In the case of al-Bashir, the South African Constitutional Court subsequently ruled that the government had ignored both international obligations and its own law, which embraces the provisions of the Rome Statute. In a typical fit of umbrage the ANC declared that it would withdraw from the Statute (joined by Burundi, Uganda and the Gambia, although the last having reverted to a state of democracy may now be in the process of reversing that decision). South African withdrawal has subsequently been revoked because, as with an arrogant British government forcing through Brexit, the courts have declared that it lies outside executive competence and requires parliamentary approval. This is merely a matter of time and technicality because ANC members of parliament as beneficiaries of proportional representation are the closest human life form to a field of sheep. Even abstentions are viewed with suspicion (remember Ben Turok?) and any semblance of independent thought is regarded as high treason. A repeal bill is currently in process.
Here we have a further example of the loss of a sense of history and moral compass on the part of the ANC. This is the party that once occupied the high ground and called for international solidarity in the struggle for human rights against the crime called apartheid. Shamelessly, it now repudiates processes that symbolise atonement for failure to prevent genocides such as Rwanda’s – in which at least 800 000 people died in ninety days in 1994. Instead, Deputy Justice Minister John Jeffery (incidentally a short-term state of emergency detainee in Pietermaritzburg in 1986) parades implausible red herrings: arresting al-Bashir would have amounted to declaring war on Sudan; and the ICC has lost direction and been influenced by outside (presumably ‘Western’) agendas. Nor should it be forgotten that South Africa is prone to periodic episodes of xenophobia that lead to the deaths of scores of fellow Africans. Any sense of pan-Africanism, or gratitude for apartheid-era solidarity, has long since evaporated, if indeed they ever existed.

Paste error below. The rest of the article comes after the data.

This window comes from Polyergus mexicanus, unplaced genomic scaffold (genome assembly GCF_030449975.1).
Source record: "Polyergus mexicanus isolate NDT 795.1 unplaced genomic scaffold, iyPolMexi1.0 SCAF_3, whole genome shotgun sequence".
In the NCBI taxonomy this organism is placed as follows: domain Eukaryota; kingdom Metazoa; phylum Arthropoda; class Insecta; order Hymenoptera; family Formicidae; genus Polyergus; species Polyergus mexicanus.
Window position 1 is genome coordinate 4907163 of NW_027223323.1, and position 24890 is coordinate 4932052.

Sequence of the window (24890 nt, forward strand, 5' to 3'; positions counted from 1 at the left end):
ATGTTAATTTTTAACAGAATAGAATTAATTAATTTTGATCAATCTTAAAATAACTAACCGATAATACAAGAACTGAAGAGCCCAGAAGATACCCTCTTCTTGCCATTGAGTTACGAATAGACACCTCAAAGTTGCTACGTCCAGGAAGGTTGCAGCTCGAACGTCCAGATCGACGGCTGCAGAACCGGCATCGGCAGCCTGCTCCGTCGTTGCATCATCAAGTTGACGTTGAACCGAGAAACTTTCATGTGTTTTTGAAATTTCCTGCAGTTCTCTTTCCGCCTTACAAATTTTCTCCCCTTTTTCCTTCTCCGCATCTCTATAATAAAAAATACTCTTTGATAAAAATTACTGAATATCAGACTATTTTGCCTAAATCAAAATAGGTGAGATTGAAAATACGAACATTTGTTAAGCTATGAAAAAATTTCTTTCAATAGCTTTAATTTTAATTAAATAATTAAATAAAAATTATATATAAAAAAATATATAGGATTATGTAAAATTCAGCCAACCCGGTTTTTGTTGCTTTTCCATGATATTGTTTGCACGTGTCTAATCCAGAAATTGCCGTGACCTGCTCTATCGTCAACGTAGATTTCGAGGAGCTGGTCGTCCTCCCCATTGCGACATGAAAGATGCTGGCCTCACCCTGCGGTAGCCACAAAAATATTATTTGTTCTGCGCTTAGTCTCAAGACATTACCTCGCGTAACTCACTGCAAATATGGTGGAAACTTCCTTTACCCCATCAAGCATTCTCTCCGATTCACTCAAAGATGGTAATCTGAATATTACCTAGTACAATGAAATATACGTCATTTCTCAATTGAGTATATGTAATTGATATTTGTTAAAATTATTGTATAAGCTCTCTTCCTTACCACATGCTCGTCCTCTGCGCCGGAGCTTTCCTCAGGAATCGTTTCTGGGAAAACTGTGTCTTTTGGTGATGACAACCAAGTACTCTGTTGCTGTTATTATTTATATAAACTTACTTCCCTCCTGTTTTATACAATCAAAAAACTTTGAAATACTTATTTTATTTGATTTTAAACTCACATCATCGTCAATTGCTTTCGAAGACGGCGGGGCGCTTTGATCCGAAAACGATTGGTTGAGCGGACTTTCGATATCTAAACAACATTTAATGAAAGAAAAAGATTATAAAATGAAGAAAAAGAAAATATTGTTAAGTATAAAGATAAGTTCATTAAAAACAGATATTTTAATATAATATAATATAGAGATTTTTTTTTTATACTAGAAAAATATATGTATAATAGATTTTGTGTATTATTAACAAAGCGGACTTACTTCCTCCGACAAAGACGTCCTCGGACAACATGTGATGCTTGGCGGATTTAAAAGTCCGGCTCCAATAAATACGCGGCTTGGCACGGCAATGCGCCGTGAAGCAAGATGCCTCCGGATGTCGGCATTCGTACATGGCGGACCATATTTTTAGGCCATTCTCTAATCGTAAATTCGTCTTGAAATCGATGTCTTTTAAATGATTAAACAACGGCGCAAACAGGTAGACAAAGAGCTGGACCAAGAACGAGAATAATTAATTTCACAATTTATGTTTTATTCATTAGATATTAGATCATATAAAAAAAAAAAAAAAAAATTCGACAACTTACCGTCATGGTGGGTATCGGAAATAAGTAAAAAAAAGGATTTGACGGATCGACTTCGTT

The ANC routinely reverts to bombast and populist grandstanding to cover up embarrassment. The ICC has done a good, if ponderous, job in calling to account the tyrants of Africa with blood on their hands. The AU has achieved virtually nothing in spite of windy rhetoric and expensive pomp and ceremony, most recently orchestrated by Zuma’s prematurely anointed successor, Nkosazana Dlamini-Zuma. South Africa sticks to an indefensible attitude that sitting African heads of state, many of them devoid of democratic mandate and presidents-for-life, are immune from international justice. And in the case of al-Bashir Sudan is a client of China, towards which South Africa routinely defers as shown over many years in the case of the Dalai Lama.
Kow-tow has resulted in egg on face for both the ANC and the South African government. Breaking the law and barking up the wrong procedural tree led not only to forced revocation of the withdrawal notice, but the humiliation on 7 April of being called to account by the ICC for non-compliance with international obligations.
It follows that a party which has lost all scruple in its domestic dealings and become a corrupt racketeering organisation with little to offer beyond empty rhetoric should align itself with the reprehensible in global affairs. Nor is this issue likely to evaporate as the ANC would surely wish. The withdrawal process will not be fast (matters relating to international treaties seldom are) and the stick-waving al-Bashir is due back in South Africa in December for, with particular irony, a China-Africa summit. If he is allowed into South Africa for a second time, the spectre and memory of innocent victims of crimes against humanity in Darfur (and elsewhere in Africa such as Rwanda and the DRC) should be invoked to the shame of the ANC and, by reflection and extension, South Africa too.
Featured Photo Source: Reuters via Al Jazeera